Last Modified October 19, 2015
Our tree team deals with enquiries relating to Tree Preservation Orders, trees in Conservation Areas and High Hedges.
Trees on the roadside, pavements and public footpaths are generally the responsibility of Hertfordshire County Council Highways section.
Trees in parks and in other public spaces that are owned or managed by us are maintained by our Parks and Leisure Department.
Please see the tree contacts page for contact details for the relevant departments.
General tree advice
We do not provide general advice on tree management so you should consult an approved tree work contactor for professional advice. You might like to read the Arboricultural Association's online tree care advice as an introduction to tree management.
We cannot get involved in disputes relating to individual trees on a neighbouring property. This is a civil matter which has to be dealt with between neighbours.
The government provides some information and useful contacts for resolving neighbour disputes. The Arboricultural Association's FAQs may also help.
If the problem involves a line of two or more evergreen or semi-evergreen trees or shrubs which are obstructing your light or outlook, this may constitute a high hedge, and a complaint can be made to us. Complaints can only be accepted after all other options have been tried, and a fee applies. Our High Hedges page has more information.
Your neighbour has a duty of care to maintain their trees and hedges so they don’t, for example, damage your property. If they do damage your property, your neighbour may be liable.
You can trim branches or roots that cross into your property up to the property boundary providing this does not kill the tree or make it unstable. If you cut back branches or roots beyond the property boundary, or carry out work that causes a tree to become unstable or die, your neighbour could take you to court for damaging their property, besides causing a potential danger to property and life.
If the trees are in a Conservation Area or are covered by a Tree Preservation Order (TPO) you will need consent from us.
Legal advice should be obtained through a solicitor or lawyer if you are unsure of your legal rights or obligations. Your local Citizens Advice Bureau may be able to provide initial advice.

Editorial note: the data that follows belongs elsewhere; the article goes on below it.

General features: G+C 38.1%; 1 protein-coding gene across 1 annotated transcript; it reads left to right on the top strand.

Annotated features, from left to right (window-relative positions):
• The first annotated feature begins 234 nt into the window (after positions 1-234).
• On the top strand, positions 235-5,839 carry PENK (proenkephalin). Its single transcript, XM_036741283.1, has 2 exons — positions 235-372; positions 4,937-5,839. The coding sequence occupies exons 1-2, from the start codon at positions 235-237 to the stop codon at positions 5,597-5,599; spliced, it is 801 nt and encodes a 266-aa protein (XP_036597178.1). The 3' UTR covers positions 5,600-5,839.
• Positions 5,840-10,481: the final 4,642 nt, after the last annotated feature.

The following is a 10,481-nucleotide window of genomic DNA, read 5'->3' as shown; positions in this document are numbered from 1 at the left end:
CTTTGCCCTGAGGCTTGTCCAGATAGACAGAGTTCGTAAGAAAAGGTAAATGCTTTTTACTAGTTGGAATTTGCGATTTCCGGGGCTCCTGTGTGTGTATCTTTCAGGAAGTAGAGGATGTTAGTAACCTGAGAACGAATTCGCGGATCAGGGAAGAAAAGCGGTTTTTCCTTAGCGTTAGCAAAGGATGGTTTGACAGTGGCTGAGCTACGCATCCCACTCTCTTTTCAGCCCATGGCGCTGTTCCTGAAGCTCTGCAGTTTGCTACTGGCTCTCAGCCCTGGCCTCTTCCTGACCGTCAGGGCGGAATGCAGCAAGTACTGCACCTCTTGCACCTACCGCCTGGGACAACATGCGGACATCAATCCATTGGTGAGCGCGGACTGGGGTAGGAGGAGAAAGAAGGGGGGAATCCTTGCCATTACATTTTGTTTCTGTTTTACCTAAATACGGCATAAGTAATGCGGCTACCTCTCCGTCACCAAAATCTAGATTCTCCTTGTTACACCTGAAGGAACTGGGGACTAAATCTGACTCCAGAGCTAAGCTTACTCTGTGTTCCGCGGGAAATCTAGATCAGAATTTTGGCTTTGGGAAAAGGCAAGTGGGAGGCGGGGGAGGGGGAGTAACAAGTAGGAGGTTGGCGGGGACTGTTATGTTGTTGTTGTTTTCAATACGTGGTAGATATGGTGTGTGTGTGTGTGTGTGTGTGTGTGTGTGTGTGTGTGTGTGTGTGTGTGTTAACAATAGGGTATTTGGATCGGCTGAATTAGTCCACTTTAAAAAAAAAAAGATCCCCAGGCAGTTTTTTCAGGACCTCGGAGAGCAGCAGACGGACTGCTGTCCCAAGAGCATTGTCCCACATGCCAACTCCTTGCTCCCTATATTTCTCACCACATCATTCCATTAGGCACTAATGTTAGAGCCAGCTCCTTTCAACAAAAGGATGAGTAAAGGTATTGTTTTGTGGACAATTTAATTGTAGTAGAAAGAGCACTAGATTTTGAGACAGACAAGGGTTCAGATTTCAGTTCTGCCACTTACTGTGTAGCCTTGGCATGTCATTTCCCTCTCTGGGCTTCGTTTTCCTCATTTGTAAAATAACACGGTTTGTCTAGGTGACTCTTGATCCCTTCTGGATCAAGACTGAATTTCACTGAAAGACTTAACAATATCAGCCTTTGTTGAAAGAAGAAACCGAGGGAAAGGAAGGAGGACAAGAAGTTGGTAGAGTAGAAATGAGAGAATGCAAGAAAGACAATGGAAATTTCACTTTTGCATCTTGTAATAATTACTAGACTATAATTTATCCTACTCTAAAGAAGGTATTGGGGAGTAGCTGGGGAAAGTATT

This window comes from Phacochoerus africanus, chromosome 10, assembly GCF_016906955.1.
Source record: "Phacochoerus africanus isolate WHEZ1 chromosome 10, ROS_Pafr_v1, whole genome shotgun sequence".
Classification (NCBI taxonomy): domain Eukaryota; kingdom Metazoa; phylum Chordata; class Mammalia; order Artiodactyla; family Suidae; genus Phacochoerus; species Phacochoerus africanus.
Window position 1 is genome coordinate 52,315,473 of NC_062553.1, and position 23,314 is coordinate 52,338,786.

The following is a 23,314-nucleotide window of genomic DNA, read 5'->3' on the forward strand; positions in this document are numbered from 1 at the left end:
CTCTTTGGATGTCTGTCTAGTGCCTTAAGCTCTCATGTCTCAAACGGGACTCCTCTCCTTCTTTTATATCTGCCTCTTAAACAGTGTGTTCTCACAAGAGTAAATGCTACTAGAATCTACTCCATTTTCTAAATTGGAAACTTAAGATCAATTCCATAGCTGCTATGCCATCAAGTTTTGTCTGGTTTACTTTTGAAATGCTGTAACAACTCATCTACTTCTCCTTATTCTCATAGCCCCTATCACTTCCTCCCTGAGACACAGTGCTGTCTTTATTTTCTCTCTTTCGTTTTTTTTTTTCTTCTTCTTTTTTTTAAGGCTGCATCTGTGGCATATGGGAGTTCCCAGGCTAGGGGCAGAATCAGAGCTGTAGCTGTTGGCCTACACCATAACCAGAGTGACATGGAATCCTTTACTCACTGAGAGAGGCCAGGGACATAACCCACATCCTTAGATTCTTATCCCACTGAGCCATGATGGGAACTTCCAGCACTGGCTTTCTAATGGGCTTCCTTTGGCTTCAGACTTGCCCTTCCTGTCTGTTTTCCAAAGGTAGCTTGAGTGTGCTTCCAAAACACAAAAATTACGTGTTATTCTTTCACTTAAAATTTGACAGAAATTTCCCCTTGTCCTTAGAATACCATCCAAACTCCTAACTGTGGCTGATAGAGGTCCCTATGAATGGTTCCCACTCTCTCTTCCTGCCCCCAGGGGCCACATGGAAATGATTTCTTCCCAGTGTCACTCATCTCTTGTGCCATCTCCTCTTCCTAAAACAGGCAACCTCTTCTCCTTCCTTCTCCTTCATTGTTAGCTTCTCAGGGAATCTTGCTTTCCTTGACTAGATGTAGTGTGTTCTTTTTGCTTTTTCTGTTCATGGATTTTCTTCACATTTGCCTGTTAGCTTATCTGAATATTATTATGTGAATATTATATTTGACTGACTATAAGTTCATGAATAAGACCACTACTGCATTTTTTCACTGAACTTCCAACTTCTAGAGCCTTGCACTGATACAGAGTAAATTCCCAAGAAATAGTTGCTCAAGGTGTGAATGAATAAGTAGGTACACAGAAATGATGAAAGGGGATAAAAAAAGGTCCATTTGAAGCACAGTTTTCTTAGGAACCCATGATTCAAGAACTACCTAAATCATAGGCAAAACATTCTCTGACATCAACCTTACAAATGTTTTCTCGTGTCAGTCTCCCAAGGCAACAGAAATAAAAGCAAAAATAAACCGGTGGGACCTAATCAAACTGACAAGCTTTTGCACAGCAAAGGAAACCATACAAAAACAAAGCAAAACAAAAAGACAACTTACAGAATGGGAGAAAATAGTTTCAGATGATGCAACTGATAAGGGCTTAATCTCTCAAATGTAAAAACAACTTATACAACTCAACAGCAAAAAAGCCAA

If you don't know where the exact property boundary lies, the best place to start is the title plan and/or land registry documents for your property. You may find this information with the deeds to your property. Local Authorities do not keep boundary records and cannot help with determining property boundaries. These records are kept by the Land Registry.
See the government's advice on working out the exact boundary of your property.
If you think a tree in a neighbouring garden is dangerous, firstly speak to your neighbour about it. If the tree could pose a risk to the general public and you cannot get in contact with the owner of the property, the Council has limited discretionary powers to make dangerous trees safe. These powers are used only on the advice of our legal department.
- Trees posing a threat to the safety of highway (road and pavement) users should be reported to Hertfordshire County Council.
- Trees causing a potential danger to power lines should be reported to the energy supply company.
A tree is not necessarily considered dangerous simply because it is tall or positioned close to a house, or because it sways in the wind.
If you have concerns about a tree it may be worthwhile having it inspected by a professional arborist.
Tree related subsidence
If you suspect a risk of subsidence you should consider seeking professional guidance from a structural engineer and/or an approved tree consultant, and consider consulting your insurance company. Subsidence is not always caused by trees - there are several other factors that may be involved. Therefore it is important that a thorough investigation is carried out to establish the cause of subsidence before any trees are removed, to avoid both unnecessary expense and the loss of trees.
See the Royal Institute of Chartered Surveyors' (RICS) guide to subsidence.
Always check with our tree section before carrying out tree works in case the trees are in a Conservation Area or are covered by a Tree Preservation Order. Find an approved tree work contractor